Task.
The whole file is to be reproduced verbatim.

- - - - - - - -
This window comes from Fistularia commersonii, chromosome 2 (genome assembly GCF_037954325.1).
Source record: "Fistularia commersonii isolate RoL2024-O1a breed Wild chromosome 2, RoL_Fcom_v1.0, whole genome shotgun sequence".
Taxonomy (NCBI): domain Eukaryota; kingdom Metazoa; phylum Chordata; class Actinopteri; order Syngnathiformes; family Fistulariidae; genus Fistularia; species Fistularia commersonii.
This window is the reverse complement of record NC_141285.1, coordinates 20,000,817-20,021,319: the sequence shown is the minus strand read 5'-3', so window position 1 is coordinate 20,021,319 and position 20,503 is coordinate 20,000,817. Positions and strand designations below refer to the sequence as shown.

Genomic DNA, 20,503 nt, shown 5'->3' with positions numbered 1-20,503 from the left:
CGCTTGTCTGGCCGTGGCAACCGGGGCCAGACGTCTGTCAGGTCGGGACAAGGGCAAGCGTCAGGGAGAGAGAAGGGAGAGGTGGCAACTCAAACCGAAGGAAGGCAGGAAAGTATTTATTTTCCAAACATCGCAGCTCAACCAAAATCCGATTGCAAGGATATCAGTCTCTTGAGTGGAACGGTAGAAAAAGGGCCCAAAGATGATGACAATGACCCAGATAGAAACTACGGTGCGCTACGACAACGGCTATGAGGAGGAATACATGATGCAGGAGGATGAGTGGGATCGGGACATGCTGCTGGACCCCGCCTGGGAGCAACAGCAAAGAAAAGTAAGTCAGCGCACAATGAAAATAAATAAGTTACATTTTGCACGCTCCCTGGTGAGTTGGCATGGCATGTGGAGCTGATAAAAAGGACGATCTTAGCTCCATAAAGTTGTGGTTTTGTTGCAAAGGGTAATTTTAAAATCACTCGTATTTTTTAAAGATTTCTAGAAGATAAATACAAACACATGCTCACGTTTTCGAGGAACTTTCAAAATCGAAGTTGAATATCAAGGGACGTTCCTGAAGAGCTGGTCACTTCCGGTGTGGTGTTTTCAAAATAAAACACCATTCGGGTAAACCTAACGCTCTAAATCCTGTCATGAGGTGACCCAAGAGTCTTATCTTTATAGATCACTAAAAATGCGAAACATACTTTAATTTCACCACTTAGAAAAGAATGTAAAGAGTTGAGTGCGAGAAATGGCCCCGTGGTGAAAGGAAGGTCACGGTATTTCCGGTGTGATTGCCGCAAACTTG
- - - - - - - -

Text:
This window comes from Fistularia commersonii, chromosome 2 (genome assembly GCF_037954325.1).
Source record: "Fistularia commersonii isolate RoL2024-O1a breed Wild chromosome 2, RoL_Fcom_v1.0, whole genome shotgun sequence".
Taxonomy (NCBI): domain Eukaryota; kingdom Metazoa; phylum Chordata; class Actinopteri; order Syngnathiformes; family Fistulariidae; genus Fistularia; species Fistularia commersonii.
This window is the reverse complement of record NC_141285.1, coordinates 20,000,817-20,021,319: the sequence shown is the minus strand read 5'-3', so window position 1 is coordinate 20,021,319 and position 20,503 is coordinate 20,000,817. Positions and strand designations below refer to the sequence as shown.

Genomic DNA, 20,503 nt, shown 5'->3' with positions numbered 1-20,503 from the left:
CGCTTGTCTGGCCGTGGCAACCGGGGCCAGACGTCTGTCAGGTCGGGACAAGGGCAAGCGTCAGGGAGAGAGAAGGGAGAGGTGGCAACTCAAACCGAAGGAAGGCAGGAAAGTATTTATTTTCCAAACATCGCAGCTCAACCAAAATCCGATTGCAAGGATATCAGTCTCTTGAGTGGAACGGTAGAAAAAGGGCCCAAAGATGATGACAATGACCCAGATAGAAACTACGGTGCGCTACGACAACGGCTATGAGGAGGAATACATGATGCAGGAGGATGAGTGGGATCGGGACATGCTGCTGGACCCCGCCTGGGAGCAACAGCAAAGAAAAGTAAGTCAGCGCACAATGAAAATAAATAAGTTACATTTTGCACGCTCCCTGGTGAGTTGGCATGGCATGTGGAGCTGATAAAAAGGACGATCTTAGCTCCATAAAGTTGTGGTTTTGTTGCAAAGGGTAATTTTAAAATCACTCGTATTTTTTAAAGATTTCTAGAAGATAAATACAAACACATGCTCACGTTTTCGAGGAACTTTCAAAATCGAAGTTGAATATCAAGGGACGTTCCTGAAGAGCTGGTCACTTCCGGTGTGGTGTTTTCAAAATAAAACACCATTCGGGTAAACCTAACGCTCTAAATCCTGTCATGAGGTGACCCAAGAGTCTTATCTTTATAGATCACTAAAAATGCGAAACATACTTTAATTTCACCACTTAGAAAAGAATGTAAAGAGTTGAGTGCGAGAAATGGCCCCGTGGTGAAAGGAAGGTCACGGTATTTCCGGTGTGATTGCCGCAAACTTG